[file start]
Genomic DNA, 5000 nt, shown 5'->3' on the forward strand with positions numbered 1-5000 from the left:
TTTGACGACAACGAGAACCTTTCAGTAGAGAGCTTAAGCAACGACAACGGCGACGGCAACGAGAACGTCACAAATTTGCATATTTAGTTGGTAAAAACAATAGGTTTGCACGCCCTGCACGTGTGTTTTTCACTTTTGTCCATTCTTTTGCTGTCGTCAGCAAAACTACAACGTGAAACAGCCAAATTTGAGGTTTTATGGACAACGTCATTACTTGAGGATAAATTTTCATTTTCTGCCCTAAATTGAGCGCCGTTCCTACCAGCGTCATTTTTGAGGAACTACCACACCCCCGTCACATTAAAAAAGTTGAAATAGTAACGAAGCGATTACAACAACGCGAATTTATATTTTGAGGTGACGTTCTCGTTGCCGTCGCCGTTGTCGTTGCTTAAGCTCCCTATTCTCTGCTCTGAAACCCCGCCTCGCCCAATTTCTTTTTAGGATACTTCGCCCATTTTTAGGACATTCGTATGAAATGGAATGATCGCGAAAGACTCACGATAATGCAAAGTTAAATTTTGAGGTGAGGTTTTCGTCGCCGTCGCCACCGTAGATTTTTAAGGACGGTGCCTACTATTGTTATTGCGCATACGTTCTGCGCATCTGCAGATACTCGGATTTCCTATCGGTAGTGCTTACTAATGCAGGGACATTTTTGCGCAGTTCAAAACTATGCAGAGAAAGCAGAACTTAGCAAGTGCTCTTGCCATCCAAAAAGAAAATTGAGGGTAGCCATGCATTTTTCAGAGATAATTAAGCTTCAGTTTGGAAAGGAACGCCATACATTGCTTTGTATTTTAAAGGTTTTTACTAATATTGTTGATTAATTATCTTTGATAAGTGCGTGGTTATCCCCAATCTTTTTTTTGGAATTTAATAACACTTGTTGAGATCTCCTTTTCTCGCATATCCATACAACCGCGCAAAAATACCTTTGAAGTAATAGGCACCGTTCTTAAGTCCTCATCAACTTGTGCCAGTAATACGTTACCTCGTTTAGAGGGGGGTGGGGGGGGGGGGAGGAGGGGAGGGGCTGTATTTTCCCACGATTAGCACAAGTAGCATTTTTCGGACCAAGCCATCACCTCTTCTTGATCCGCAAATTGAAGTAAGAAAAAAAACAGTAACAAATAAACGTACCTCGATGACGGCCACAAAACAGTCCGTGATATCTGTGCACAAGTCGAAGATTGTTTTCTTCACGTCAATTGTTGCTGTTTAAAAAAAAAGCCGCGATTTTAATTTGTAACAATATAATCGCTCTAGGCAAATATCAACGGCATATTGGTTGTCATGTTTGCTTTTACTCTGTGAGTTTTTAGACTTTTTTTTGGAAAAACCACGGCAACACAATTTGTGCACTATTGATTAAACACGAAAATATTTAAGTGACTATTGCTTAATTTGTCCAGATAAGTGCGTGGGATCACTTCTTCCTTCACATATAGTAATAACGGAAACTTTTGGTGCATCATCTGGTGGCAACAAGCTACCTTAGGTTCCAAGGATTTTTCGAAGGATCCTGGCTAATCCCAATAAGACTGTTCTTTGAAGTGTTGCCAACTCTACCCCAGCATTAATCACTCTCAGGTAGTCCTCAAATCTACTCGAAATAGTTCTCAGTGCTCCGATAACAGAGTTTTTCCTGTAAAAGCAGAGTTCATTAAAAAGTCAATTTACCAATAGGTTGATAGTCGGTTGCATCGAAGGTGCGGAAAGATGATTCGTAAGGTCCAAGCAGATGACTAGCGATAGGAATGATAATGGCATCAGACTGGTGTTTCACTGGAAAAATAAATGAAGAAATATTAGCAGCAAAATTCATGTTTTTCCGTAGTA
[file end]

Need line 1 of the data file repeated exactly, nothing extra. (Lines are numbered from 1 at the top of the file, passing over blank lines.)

Genomic DNA, 5000 nt, shown 5'->3' on the forward strand with positions numbered 1-5000 from the left: